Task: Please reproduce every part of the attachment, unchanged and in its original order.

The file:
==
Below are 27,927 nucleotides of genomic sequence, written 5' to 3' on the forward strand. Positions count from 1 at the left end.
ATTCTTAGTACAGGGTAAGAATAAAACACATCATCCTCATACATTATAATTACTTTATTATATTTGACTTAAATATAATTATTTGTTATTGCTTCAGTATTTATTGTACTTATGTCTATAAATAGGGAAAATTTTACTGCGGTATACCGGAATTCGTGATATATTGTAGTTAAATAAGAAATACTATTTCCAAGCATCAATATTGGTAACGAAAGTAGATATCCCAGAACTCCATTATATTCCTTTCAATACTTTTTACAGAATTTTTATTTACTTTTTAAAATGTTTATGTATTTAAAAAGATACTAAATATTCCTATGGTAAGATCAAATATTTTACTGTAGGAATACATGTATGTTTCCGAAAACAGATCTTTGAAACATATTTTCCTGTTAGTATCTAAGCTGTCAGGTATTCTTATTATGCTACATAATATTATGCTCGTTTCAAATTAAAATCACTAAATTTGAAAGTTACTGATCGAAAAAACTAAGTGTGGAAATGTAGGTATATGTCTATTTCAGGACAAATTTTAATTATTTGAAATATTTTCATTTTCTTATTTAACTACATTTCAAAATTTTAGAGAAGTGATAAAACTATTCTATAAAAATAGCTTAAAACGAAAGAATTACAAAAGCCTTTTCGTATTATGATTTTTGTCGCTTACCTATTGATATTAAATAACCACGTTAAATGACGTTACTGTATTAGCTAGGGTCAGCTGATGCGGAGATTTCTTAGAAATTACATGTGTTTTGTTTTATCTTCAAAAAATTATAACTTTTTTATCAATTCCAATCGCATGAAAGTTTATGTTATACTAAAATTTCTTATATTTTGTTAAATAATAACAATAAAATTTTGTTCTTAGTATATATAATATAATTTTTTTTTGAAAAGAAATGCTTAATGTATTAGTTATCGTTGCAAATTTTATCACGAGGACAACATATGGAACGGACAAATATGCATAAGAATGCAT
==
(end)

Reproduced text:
Below are 27,927 nucleotides of genomic sequence, written 5' to 3' on the forward strand. Positions count from 1 at the left end.
ATTCTTAGTACAGGGTAAGAATAAAACACATCATCCTCATACATTATAATTACTTTATTATATTTGACTTAAATATAATTATTTGTTATTGCTTCAGTATTTATTGTACTTATGTCTATAAATAGGGAAAATTTTACTGCGGTATACCGGAATTCGTGATATATTGTAGTTAAATAAGAAATACTATTTCCAAGCATCAATATTGGTAACGAAAGTAGATATCCCAGAACTCCATTATATTCCTTTCAATACTTTTTACAGAATTTTTATTTACTTTTTAAAATGTTTATGTATTTAAAAAGATACTAAATATTCCTATGGTAAGATCAAATATTTTACTGTAGGAATACATGTATGTTTCCGAAAACAGATCTTTGAAACATATTTTCCTGTTAGTATCTAAGCTGTCAGGTATTCTTATTATGCTACATAATATTATGCTCGTTTCAAATTAAAATCACTAAATTTGAAAGTTACTGATCGAAAAAACTAAGTGTGGAAATGTAGGTATATGTCTATTTCAGGACAAATTTTAATTATTTGAAATATTTTCATTTTCTTATTTAACTACATTTCAAAATTTTAGAGAAGTGATAAAACTATTCTATAAAAATAGCTTAAAACGAAAGAATTACAAAAGCCTTTTCGTATTATGATTTTTGTCGCTTACCTATTGATATTAAATAACCACGTTAAATGACGTTACTGTATTAGCTAGGGTCAGCTGATGCGGAGATTTCTTAGAAATTACATGTGTTTTGTTTTATCTTCAAAAAATTATAACTTTTTTATCAATTCCAATCGCATGAAAGTTTATGTTATACTAAAATTTCTTATATTTTGTTAAATAATAACAATAAAATTTTGTTCTTAGTATATATAATATAATTTTTTTTTGAAAAGAAATGCTTAATGTATTAGTTATCGTTGCAAATTTTATCACGAGGACAACATATGGAACGGACAAATATGCATAAGAATGCAT